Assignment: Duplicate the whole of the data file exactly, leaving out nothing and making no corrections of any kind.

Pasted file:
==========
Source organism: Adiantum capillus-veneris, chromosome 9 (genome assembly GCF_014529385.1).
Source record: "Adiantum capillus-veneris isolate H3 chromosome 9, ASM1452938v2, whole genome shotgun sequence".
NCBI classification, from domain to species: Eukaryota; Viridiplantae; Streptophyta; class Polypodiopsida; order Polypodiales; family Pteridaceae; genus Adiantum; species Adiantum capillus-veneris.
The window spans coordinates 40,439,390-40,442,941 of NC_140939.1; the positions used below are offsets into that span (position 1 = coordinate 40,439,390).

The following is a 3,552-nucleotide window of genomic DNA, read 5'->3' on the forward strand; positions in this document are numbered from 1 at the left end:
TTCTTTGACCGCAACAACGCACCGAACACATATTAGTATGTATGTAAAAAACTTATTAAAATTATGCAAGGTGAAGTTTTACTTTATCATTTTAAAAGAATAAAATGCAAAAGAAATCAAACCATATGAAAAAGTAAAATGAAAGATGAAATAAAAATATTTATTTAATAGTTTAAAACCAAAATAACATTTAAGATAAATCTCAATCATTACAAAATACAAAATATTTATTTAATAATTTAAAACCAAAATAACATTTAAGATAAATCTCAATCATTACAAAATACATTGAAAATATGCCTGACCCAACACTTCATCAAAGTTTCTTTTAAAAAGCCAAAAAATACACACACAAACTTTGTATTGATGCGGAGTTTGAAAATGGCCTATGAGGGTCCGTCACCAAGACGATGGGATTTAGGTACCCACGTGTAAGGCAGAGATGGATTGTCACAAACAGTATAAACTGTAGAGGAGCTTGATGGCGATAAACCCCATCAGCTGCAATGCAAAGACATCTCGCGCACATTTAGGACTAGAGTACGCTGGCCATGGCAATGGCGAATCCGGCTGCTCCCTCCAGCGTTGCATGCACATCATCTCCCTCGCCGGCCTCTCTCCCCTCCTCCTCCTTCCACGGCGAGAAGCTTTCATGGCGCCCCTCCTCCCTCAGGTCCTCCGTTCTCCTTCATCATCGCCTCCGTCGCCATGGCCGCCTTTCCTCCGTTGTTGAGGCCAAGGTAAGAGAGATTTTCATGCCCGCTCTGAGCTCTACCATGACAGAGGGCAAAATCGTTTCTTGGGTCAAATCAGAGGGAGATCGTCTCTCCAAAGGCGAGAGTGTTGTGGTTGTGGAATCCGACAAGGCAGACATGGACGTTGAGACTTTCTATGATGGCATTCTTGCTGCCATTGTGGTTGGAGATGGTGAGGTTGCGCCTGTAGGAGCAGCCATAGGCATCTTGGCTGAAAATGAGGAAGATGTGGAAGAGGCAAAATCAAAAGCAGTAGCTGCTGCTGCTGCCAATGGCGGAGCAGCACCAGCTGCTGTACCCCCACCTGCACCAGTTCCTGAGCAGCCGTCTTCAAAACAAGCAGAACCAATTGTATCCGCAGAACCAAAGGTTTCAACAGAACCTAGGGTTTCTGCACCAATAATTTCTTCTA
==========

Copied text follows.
Source organism: Adiantum capillus-veneris, chromosome 9 (genome assembly GCF_014529385.1).
Source record: "Adiantum capillus-veneris isolate H3 chromosome 9, ASM1452938v2, whole genome shotgun sequence".
NCBI classification, from domain to species: Eukaryota; Viridiplantae; Streptophyta; class Polypodiopsida; order Polypodiales; family Pteridaceae; genus Adiantum; species Adiantum capillus-veneris.
The window spans coordinates 40,439,390-40,442,941 of NC_140939.1; the positions used below are offsets into that span (position 1 = coordinate 40,439,390).

The following is a 3,552-nucleotide window of genomic DNA, read 5'->3' on the forward strand; positions in this document are numbered from 1 at the left end:
TTCTTTGACCGCAACAACGCACCGAACACATATTAGTATGTATGTAAAAAACTTATTAAAATTATGCAAGGTGAAGTTTTACTTTATCATTTTAAAAGAATAAAATGCAAAAGAAATCAAACCATATGAAAAAGTAAAATGAAAGATGAAATAAAAATATTTATTTAATAGTTTAAAACCAAAATAACATTTAAGATAAATCTCAATCATTACAAAATACAAAATATTTATTTAATAATTTAAAACCAAAATAACATTTAAGATAAATCTCAATCATTACAAAATACATTGAAAATATGCCTGACCCAACACTTCATCAAAGTTTCTTTTAAAAAGCCAAAAAATACACACACAAACTTTGTATTGATGCGGAGTTTGAAAATGGCCTATGAGGGTCCGTCACCAAGACGATGGGATTTAGGTACCCACGTGTAAGGCAGAGATGGATTGTCACAAACAGTATAAACTGTAGAGGAGCTTGATGGCGATAAACCCCATCAGCTGCAATGCAAAGACATCTCGCGCACATTTAGGACTAGAGTACGCTGGCCATGGCAATGGCGAATCCGGCTGCTCCCTCCAGCGTTGCATGCACATCATCTCCCTCGCCGGCCTCTCTCCCCTCCTCCTCCTTCCACGGCGAGAAGCTTTCATGGCGCCCCTCCTCCCTCAGGTCCTCCGTTCTCCTTCATCATCGCCTCCGTCGCCATGGCCGCCTTTCCTCCGTTGTTGAGGCCAAGGTAAGAGAGATTTTCATGCCCGCTCTGAGCTCTACCATGACAGAGGGCAAAATCGTTTCTTGGGTCAAATCAGAGGGAGATCGTCTCTCCAAAGGCGAGAGTGTTGTGGTTGTGGAATCCGACAAGGCAGACATGGACGTTGAGACTTTCTATGATGGCATTCTTGCTGCCATTGTGGTTGGAGATGGTGAGGTTGCGCCTGTAGGAGCAGCCATAGGCATCTTGGCTGAAAATGAGGAAGATGTGGAAGAGGCAAAATCAAAAGCAGTAGCTGCTGCTGCTGCCAATGGCGGAGCAGCACCAGCTGCTGTACCCCCACCTGCACCAGTTCCTGAGCAGCCGTCTTCAAAACAAGCAGAACCAATTGTATCCGCAGAACCAAAGGTTTCAACAGAACCTAGGGTTTCTGCACCAATAATTTCTTCTA